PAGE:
"There is a process by which a liquid hydrocarbon fuel – a so-called e-fuel – can be made, which takes carbon dioxide from the atmosphere, and combines it with artificially-made hydrogen to form a hydrocarbon – the building block of a fuel. Such e-fuels have hit the headlines recently as the likes of Porsche, Siemens and Mazda have all invested in projects that seek to mass-produce such fuels.
Porsche has plans to start making e-fuels in bulk next year, but the German sports car maker – which already has one all-electric model, the Taycan, on sale – says it’s not backing away from electric investment. “Electromobility is a top priority at Porsche,” said its chief executive, Oliver Blume."

https://www.irishtimes.com/life-and-sty ... -1.4544790
https://newatlas.com/generating-isobuta ... ity/22005/
https://www.en-former.com/en/efuels-power-to-liquid/

Posts: 3216
Joined: Wed Mar 01, 2006 4:29 am

### Re: What is the minimum battery power density needed for a 2000nm range?

LCDFlight wrote:
Starlionblue wrote:

It doesn't even need to be hazardous materials. Water reservoirs are used for energy storage.

But I digress.

For any energy storage system, unintended release of stored energy is a hazard, and the more energy is stored, the bigger the hazard. If storage is via molecular chemical energy, material will be flammable, explosive, combustible or something else. Mitigation strategies can be used to keep hazard in check.
If storage is in a nuclear form, Radioactive is the name of the game. Again, precautions
In case of mechanical energy, it is not the material, but setup itself which is hazardous. Broken levies or spinning wheels are no better than burning tanks. Fan blades are not storing energy per se, but act in a similar way.

Exactly, a "nuclear battery" can be a feasible way to power airplanes today. It's dangerous, but it can be done with existing know-how. IIRC it can have a 1 million mile range, too.

Anyhow, isn't it more likely that we can develop renewable-generated propane, or something like this?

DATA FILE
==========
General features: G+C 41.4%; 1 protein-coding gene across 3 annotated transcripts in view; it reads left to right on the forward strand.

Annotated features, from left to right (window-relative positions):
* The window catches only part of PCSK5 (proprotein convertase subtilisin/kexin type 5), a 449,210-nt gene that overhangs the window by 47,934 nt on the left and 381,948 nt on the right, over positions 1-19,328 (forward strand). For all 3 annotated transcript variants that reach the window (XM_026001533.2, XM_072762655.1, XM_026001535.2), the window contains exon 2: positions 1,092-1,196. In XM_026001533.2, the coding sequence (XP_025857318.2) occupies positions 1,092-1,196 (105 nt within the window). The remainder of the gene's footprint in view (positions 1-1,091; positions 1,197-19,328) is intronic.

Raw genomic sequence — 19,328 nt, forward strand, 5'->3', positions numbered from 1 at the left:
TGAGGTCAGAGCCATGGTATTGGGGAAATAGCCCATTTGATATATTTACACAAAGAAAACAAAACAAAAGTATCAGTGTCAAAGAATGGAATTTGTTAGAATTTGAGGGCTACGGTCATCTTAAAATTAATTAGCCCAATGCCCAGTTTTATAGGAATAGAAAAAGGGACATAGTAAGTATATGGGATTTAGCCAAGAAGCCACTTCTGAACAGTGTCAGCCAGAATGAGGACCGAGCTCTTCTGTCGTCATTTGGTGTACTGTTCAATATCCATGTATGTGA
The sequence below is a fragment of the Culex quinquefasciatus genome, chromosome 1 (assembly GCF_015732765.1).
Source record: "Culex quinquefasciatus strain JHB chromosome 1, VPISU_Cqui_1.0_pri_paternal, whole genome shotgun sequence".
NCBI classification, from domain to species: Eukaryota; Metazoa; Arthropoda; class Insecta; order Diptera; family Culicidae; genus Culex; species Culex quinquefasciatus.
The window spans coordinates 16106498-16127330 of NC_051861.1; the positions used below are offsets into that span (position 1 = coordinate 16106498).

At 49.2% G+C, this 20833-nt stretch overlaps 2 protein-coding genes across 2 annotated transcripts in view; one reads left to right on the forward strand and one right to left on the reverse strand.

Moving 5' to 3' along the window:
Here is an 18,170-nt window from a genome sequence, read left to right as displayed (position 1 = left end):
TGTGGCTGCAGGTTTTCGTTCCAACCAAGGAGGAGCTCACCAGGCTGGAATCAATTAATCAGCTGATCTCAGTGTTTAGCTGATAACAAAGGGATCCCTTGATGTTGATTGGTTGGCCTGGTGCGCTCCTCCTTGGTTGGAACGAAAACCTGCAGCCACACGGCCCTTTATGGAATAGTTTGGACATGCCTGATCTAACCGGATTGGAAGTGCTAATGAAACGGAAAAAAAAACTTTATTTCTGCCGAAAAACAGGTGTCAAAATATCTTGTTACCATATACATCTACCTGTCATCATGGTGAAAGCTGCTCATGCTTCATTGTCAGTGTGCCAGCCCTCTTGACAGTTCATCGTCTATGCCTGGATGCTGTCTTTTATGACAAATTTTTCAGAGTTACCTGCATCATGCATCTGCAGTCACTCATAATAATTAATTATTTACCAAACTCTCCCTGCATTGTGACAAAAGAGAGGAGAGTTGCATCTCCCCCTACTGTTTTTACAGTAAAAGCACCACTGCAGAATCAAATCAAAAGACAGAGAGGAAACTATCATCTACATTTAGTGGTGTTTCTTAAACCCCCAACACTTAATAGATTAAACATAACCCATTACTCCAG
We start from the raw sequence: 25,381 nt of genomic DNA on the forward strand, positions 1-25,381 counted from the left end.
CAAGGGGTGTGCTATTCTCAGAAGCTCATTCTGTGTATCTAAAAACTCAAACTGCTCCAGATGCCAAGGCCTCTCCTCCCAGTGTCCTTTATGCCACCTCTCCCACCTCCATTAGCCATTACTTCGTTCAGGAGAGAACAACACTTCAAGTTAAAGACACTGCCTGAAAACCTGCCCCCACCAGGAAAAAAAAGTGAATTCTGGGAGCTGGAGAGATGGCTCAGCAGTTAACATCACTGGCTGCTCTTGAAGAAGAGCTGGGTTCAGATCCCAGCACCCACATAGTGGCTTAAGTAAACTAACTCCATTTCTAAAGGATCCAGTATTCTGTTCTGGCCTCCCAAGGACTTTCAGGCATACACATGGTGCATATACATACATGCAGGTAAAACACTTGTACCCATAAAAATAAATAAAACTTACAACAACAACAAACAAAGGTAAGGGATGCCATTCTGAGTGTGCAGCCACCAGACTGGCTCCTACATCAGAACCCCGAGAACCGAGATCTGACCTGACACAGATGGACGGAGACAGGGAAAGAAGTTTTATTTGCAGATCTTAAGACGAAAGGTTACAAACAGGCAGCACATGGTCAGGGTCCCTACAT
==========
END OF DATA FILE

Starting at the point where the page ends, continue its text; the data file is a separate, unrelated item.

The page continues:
"There is a process by which a liquid hydrocarbon fuel – a so-called e-fuel – can be made, which takes carbon dioxide from the atmosphere, and combines it with artificially-made hydrogen to form a hydrocarbon – the building block of a fuel. Such e-fuels have hit the headlines recently as the likes of Porsche, Siemens and Mazda have all invested in projects that seek to mass-produce such fuels.
Porsche has plans to start making e-fuels in bulk next year, but the German sports car maker – which already has one all-electric model, the Taycan, on sale – says it’s not backing away from electric investment. “Electromobility is a top priority at Porsche,” said its chief executive, Oliver Blume."

https://www.irishtimes.com/life-and-sty ... -1.4544790
https://newatlas.com/generating-isobuta ... ity/22005/
https://www.en-former.com/en/efuels-power-to-liquid/

Well, all the biofuel- oils, algae, bacterial, methane from composting whatnot - are just, renewables. Problem is that bio things tend to contain oxygen atoms, reducing energy density.
Things could be more interesting if not for highly political view of issue and "zis iz sayens!" mobs

### Who is online

Users browsing this forum: Google [Bot], jspams20 and 14 guests

### Popular Searches On Airliners.net

Top Photos of Last:   24 Hours  •  48 Hours  •  7 Days  •  30 Days  •  180 Days  •  365 Days  •  All Time

Military Aircraft Every type from fighters to helicopters from air forces around the globe

Classic Airliners Props and jets from the good old days

Flight Decks Views from inside the cockpit

Aircraft Cabins Passenger cabin shots showing seat arrangements as well as cargo aircraft interior

Cargo Aircraft Pictures of great freighter aircraft

Government Aircraft Aircraft flying government officials

Helicopters Our large helicopter section. Both military and civil versions

Blimps / Airships Everything from the Goodyear blimp to the Zeppelin

Night Photos Beautiful shots taken while the sun is below the horizon

Accidents Accident, incident and crash related photos

Air to Air Photos taken by airborne photographers of airborne aircraft

Special Paint Schemes Aircraft painted in beautiful and original liveries

Airport Overviews Airport overviews from the air or ground

Tails and Winglets Tail and Winglet closeups with beautiful airline logos